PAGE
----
KARACHI: American fast-food and Western fashion outlets are taking Pakistan's growing middle class by storm, defying stereotypes about a conservative Muslim country plagued by violence.
The rupee may have nose-dived, a third of the population may live in poverty and sectarian violence may be at a record high, but remarkably, consumer spending is up among a resilient elite fond of imported luxuries.
In a smart corner of Karachi, a new mall offers wealthy clientele the chance to lunch on an American burger, buy French cosmetics, shop for cocktail dresses, sip an afternoon cappuccino or wolf down a cinnamon roll.
Female sales assistants dressed in jeans and T-shirts buck the idea that “service industry” jobs are unsuitable for women, even if many of them commute into work heavily veiled to avoid being harassed or insulted.
“It is time when Pakistanis are getting branded. It is a new phenomenon,” says Samiullah Mohabbat, the chief executive who brought American franchise Fatburger from Beverly Hills to Karachi, a city troubled by shootings and kidnappings.
“The world has just started coming to Pakistan and this trend will grow.”
While the economy has stagnated in the last five years, a business and foreign investment boom after the 9/11 attacks widened employment opportunities. Television was liberalised in 1999 and public sector salaries were increased.
As a result, the middle class has grown over the last decade. Karachi, the country's financial hub, Lahore and the capital Islamabad have all seen a surge in Western-style coffee shops, fast-food franchises and new malls.
Karachi's Dolmen Mall is the newest and flashiest.
There is Spanish fashion favourite Mango, US beauty and home firm Crabtree and Evelyn and British high street staples Mothercare and Debenhams.
But when it comes to food, Mohabbat says “American is best”. Regardless of the political tensions in Islamabad's relations with Washington, many wealthy Pakistanis are attracted to American films, clothes, music and of course food.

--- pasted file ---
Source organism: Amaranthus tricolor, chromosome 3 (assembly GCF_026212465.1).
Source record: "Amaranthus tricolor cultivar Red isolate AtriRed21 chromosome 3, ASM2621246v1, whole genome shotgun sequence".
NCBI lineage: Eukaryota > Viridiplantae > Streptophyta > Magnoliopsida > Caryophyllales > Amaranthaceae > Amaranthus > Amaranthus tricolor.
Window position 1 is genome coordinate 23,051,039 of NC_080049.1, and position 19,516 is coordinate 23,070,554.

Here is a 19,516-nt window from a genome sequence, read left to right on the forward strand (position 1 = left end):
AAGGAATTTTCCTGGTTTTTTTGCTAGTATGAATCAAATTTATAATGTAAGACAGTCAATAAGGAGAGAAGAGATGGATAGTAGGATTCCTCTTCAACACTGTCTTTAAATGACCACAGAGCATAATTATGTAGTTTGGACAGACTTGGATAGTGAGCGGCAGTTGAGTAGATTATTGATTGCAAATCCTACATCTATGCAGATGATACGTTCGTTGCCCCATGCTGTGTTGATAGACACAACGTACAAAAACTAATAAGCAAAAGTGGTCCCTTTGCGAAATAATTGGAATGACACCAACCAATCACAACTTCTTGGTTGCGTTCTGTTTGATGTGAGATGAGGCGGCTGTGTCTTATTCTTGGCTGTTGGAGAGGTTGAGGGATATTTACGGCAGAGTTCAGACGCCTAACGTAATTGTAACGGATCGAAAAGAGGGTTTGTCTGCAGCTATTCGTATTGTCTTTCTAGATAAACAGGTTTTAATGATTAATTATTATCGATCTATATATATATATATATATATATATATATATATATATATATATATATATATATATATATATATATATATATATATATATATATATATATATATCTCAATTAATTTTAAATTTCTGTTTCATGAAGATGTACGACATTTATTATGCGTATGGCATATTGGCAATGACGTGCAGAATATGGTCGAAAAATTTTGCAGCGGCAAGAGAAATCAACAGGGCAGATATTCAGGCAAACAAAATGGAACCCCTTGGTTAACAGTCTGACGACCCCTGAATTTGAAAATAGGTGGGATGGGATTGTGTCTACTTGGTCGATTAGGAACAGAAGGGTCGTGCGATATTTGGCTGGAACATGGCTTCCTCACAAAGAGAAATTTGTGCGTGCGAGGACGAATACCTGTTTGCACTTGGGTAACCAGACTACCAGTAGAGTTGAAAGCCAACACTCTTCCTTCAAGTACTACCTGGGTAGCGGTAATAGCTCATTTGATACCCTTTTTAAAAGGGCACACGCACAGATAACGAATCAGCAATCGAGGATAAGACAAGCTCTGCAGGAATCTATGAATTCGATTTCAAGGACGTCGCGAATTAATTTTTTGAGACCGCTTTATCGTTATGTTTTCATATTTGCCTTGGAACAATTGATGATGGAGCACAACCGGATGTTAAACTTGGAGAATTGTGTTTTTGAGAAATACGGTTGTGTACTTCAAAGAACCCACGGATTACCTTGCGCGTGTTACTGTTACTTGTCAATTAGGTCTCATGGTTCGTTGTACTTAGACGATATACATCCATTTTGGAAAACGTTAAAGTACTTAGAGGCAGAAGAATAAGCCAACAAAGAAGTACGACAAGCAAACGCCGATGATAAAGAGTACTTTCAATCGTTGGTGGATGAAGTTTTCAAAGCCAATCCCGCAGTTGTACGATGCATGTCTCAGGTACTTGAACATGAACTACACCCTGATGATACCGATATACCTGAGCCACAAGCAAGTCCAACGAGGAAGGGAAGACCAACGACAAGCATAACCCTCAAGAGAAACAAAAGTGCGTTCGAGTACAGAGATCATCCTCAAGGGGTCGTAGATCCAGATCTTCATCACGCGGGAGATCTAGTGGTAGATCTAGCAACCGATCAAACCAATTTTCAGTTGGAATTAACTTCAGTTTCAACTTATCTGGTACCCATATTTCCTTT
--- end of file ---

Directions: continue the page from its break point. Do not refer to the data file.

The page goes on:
Mohabbat has invested $7 million in opening Pakistan's first Fatburger restaurant last month on the second floor of Dolmen Mall, with plans for another in Karachi, two in Lahore and a fifth in Islamabad.
Far from seeing the country's troubles as a bar to business, Mohabbat says a $5.50 burger is the perfect antidote.
“Food is the only entertainment in Pakistan,” he said. “People are certainly frightened because of the law and order situation, so they don't go anywhere except food outlets.”
At lunch time, his 130-seat restaurant is buzzing. In Beverly Hills, there may be nothing exciting about going out for a burger, but in Karachi the novelty and the relative expense make it a sought-after privilege.
The walls are plastered with large notebook papers scribbled with the experiences of the clients. “Yummilicious,” screeches out one.
There is a scrum at the counters as customers wait their turn. A dozen workers cut and cook imported American beef, slathering it with spices and vegetables, shoving it in a bun and handing it to the waiters.
“It's certainly quite expensive for the average Pakistani, but I prefer it because I can afford it,” says businessman Masroor Afzal, 44, who works round the corner and says he frequently pops over.
“The beauty of Karachi is that it has everything for everyone. There are many people who can't afford to eat or shop here, but they have other bazaars.”
Analysts say there is enormous potential in Pakistan as a market for global consumer goods, despite the structural problems in the economy.
According to the finance ministry, 104 million people are aged 15 to 59 and by 2030, 30 percent of the population will be younger than 30.
Khurram Schehzad, head of research at investment firm Arif Habib Securities in Karachi, says consumer spending has grown 26 percent in Pakistan since 2010, compared to seven percent for Asia as a whole.
Business mogul Abid Umer says there is “tremendous potential” for retail.
His Al-Karam Group brought its first foreign franchises – Babyshop from Bahrain and Splash from the United Arab Emirates – to Pakistan in 2005. Today his portfolio has extended to Mango.
“Pakistan is full of aspirational customers,” said Umer.
“Sure, Pakistan has its share of issues but in most cases, day to day life is not affected, plus the tremendous customer response and low cost of operations makes it worthwhile.”
On Saturday, a woman and a security guard were shot and wounded when men opened fire in the Dolmen Mall car park, police said.
The motive for the attack was not immediately clear. Witnesses said the woman was accompanied by her daughter and maid. The attackers escaped.
Helen Lacey, Debenhams' senior PR manager, told AFP the company had carried out extensive market research and had "no current security concerns".
"International brands in Pakistan in general are performing strongly. This is a large and growing market and there is a clear appetite for British brands here and growth potential with a rapidly growing middle class," she said.
But Mohabbat admits it can be difficult persuading foreigners to invest in a country plagued by terrorism, political and sectarian murders and a grave energy crisis. Most Western governments advise against travel to Pakistan.
"The most challenging thing for us is to convince people about Pakistan. We put our case and show them the true picture, which does not show Pakistan as a totally dangerous country," said Mohabbat.